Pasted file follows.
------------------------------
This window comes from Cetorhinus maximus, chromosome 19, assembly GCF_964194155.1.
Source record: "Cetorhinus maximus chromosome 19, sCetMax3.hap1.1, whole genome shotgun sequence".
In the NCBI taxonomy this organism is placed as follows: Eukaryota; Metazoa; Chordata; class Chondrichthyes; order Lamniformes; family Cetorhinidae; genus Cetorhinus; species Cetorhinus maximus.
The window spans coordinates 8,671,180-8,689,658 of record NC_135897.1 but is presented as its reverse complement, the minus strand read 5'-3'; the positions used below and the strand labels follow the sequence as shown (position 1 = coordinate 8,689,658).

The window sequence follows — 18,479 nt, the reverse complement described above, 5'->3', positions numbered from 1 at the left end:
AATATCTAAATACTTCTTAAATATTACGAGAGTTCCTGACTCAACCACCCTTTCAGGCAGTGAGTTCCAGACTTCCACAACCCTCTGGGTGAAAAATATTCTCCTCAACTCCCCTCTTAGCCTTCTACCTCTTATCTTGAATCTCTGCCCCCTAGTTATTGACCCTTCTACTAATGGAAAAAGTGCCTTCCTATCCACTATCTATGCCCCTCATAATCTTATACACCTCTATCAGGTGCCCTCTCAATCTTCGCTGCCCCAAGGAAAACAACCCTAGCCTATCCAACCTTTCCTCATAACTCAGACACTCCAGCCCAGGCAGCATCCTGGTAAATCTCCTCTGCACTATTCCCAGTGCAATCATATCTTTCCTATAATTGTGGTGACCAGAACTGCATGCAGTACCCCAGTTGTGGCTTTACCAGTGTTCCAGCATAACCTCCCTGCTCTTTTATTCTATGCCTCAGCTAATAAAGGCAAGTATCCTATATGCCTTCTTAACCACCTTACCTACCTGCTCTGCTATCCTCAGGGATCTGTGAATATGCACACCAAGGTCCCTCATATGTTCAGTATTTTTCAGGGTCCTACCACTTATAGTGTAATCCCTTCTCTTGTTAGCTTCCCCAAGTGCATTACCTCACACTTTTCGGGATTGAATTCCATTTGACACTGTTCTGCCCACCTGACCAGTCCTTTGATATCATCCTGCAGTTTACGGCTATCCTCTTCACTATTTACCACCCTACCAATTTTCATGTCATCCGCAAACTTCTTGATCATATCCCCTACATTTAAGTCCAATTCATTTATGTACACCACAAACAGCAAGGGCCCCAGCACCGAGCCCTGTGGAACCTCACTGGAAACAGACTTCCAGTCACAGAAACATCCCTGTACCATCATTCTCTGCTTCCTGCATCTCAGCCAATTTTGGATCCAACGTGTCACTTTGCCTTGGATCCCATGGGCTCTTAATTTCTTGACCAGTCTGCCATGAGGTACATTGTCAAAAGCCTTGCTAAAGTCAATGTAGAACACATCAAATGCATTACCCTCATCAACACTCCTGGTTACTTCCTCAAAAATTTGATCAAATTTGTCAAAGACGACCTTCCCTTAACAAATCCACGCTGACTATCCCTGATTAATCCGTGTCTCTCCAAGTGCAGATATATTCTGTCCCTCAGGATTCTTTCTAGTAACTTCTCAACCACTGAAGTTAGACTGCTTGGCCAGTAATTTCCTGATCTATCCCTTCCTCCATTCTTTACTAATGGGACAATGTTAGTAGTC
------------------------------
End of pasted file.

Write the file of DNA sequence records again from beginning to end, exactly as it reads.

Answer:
This window comes from Cetorhinus maximus, chromosome 19, assembly GCF_964194155.1.
Source record: "Cetorhinus maximus chromosome 19, sCetMax3.hap1.1, whole genome shotgun sequence".
In the NCBI taxonomy this organism is placed as follows: Eukaryota; Metazoa; Chordata; class Chondrichthyes; order Lamniformes; family Cetorhinidae; genus Cetorhinus; species Cetorhinus maximus.
The window spans coordinates 8,671,180-8,689,658 of record NC_135897.1 but is presented as its reverse complement, the minus strand read 5'-3'; the positions used below and the strand labels follow the sequence as shown (position 1 = coordinate 8,689,658).

The window sequence follows — 18,479 nt, the reverse complement described above, 5'->3', positions numbered from 1 at the left end:
AATATCTAAATACTTCTTAAATATTACGAGAGTTCCTGACTCAACCACCCTTTCAGGCAGTGAGTTCCAGACTTCCACAACCCTCTGGGTGAAAAATATTCTCCTCAACTCCCCTCTTAGCCTTCTACCTCTTATCTTGAATCTCTGCCCCCTAGTTATTGACCCTTCTACTAATGGAAAAAGTGCCTTCCTATCCACTATCTATGCCCCTCATAATCTTATACACCTCTATCAGGTGCCCTCTCAATCTTCGCTGCCCCAAGGAAAACAACCCTAGCCTATCCAACCTTTCCTCATAACTCAGACACTCCAGCCCAGGCAGCATCCTGGTAAATCTCCTCTGCACTATTCCCAGTGCAATCATATCTTTCCTATAATTGTGGTGACCAGAACTGCATGCAGTACCCCAGTTGTGGCTTTACCAGTGTTCCAGCATAACCTCCCTGCTCTTTTATTCTATGCCTCAGCTAATAAAGGCAAGTATCCTATATGCCTTCTTAACCACCTTACCTACCTGCTCTGCTATCCTCAGGGATCTGTGAATATGCACACCAAGGTCCCTCATATGTTCAGTATTTTTCAGGGTCCTACCACTTATAGTGTAATCCCTTCTCTTGTTAGCTTCCCCAAGTGCATTACCTCACACTTTTCGGGATTGAATTCCATTTGACACTGTTCTGCCCACCTGACCAGTCCTTTGATATCATCCTGCAGTTTACGGCTATCCTCTTCACTATTTACCACCCTACCAATTTTCATGTCATCCGCAAACTTCTTGATCATATCCCCTACATTTAAGTCCAATTCATTTATGTACACCACAAACAGCAAGGGCCCCAGCACCGAGCCCTGTGGAACCTCACTGGAAACAGACTTCCAGTCACAGAAACATCCCTGTACCATCATTCTCTGCTTCCTGCATCTCAGCCAATTTTGGATCCAACGTGTCACTTTGCCTTGGATCCCATGGGCTCTTAATTTCTTGACCAGTCTGCCATGAGGTACATTGTCAAAAGCCTTGCTAAAGTCAATGTAGAACACATCAAATGCATTACCCTCATCAACACTCCTGGTTACTTCCTCAAAAATTTGATCAAATTTGTCAAAGACGACCTTCCCTTAACAAATCCACGCTGACTATCCCTGATTAATCCGTGTCTCTCCAAGTGCAGATATATTCTGTCCCTCAGGATTCTTTCTAGTAACTTCTCAACCACTGAAGTTAGACTGCTTGGCCAGTAATTTCCTGATCTATCCCTTCCTCCATTCTTTACTAATGGGACAATGTTAGTAGTC